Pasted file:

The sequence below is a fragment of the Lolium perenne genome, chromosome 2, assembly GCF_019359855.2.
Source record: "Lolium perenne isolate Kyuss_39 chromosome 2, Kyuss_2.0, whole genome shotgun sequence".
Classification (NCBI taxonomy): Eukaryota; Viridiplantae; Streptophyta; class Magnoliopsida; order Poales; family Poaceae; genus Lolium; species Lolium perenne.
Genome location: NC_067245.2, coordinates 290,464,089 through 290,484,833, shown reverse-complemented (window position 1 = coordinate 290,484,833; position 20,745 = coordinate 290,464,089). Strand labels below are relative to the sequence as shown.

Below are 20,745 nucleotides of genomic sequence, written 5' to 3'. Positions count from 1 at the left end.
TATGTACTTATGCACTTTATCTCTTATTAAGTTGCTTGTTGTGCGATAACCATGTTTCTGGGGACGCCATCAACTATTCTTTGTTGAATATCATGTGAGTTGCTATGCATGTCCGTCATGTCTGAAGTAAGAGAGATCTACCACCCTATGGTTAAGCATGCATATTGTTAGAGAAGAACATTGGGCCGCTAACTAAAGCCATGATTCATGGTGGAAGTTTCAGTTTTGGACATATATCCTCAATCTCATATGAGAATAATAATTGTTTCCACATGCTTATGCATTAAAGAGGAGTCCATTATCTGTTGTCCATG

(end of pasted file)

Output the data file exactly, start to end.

The sequence below is a fragment of the Lolium perenne genome, chromosome 2, assembly GCF_019359855.2.
Source record: "Lolium perenne isolate Kyuss_39 chromosome 2, Kyuss_2.0, whole genome shotgun sequence".
Classification (NCBI taxonomy): Eukaryota; Viridiplantae; Streptophyta; class Magnoliopsida; order Poales; family Poaceae; genus Lolium; species Lolium perenne.
Genome location: NC_067245.2, coordinates 290,464,089 through 290,484,833, shown reverse-complemented (window position 1 = coordinate 290,484,833; position 20,745 = coordinate 290,464,089). Strand labels below are relative to the sequence as shown.

Below are 20,745 nucleotides of genomic sequence, written 5' to 3'. Positions count from 1 at the left end.
TATGTACTTATGCACTTTATCTCTTATTAAGTTGCTTGTTGTGCGATAACCATGTTTCTGGGGACGCCATCAACTATTCTTTGTTGAATATCATGTGAGTTGCTATGCATGTCCGTCATGTCTGAAGTAAGAGAGATCTACCACCCTATGGTTAAGCATGCATATTGTTAGAGAAGAACATTGGGCCGCTAACTAAAGCCATGATTCATGGTGGAAGTTTCAGTTTTGGACATATATCCTCAATCTCATATGAGAATAATAATTGTTTCCACATGCTTATGCATTAAAGAGGAGTCCATTATCTGTTGTCCATG